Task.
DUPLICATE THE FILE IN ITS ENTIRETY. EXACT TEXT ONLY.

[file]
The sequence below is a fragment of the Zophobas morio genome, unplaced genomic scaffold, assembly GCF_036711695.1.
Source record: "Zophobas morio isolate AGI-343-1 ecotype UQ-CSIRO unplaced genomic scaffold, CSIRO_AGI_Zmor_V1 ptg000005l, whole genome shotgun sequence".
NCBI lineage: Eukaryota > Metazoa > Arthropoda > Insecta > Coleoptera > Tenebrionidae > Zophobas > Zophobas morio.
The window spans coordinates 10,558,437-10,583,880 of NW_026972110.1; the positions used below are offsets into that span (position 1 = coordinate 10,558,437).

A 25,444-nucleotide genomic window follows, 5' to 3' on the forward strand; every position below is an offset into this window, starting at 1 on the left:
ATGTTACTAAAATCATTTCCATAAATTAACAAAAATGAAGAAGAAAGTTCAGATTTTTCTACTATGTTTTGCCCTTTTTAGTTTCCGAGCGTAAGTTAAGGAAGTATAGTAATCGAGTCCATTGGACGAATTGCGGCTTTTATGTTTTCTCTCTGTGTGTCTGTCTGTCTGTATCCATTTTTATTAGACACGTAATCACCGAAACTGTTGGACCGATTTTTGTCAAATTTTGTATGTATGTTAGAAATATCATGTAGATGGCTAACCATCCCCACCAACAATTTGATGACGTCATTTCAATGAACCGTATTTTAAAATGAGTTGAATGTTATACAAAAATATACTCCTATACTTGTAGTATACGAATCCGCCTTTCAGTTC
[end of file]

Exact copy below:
The sequence below is a fragment of the Zophobas morio genome, unplaced genomic scaffold, assembly GCF_036711695.1.
Source record: "Zophobas morio isolate AGI-343-1 ecotype UQ-CSIRO unplaced genomic scaffold, CSIRO_AGI_Zmor_V1 ptg000005l, whole genome shotgun sequence".
NCBI lineage: Eukaryota > Metazoa > Arthropoda > Insecta > Coleoptera > Tenebrionidae > Zophobas > Zophobas morio.
The window spans coordinates 10,558,437-10,583,880 of NW_026972110.1; the positions used below are offsets into that span (position 1 = coordinate 10,558,437).

A 25,444-nucleotide genomic window follows, 5' to 3' on the forward strand; every position below is an offset into this window, starting at 1 on the left:
ATGTTACTAAAATCATTTCCATAAATTAACAAAAATGAAGAAGAAAGTTCAGATTTTTCTACTATGTTTTGCCCTTTTTAGTTTCCGAGCGTAAGTTAAGGAAGTATAGTAATCGAGTCCATTGGACGAATTGCGGCTTTTATGTTTTCTCTCTGTGTGTCTGTCTGTCTGTATCCATTTTTATTAGACACGTAATCACCGAAACTGTTGGACCGATTTTTGTCAAATTTTGTATGTATGTTAGAAATATCATGTAGATGGCTAACCATCCCCACCAACAATTTGATGACGTCATTTCAATGAACCGTATTTTAAAATGAGTTGAATGTTATACAAAAATATACTCCTATACTTGTAGTATACGAATCCGCCTTTCAGTTC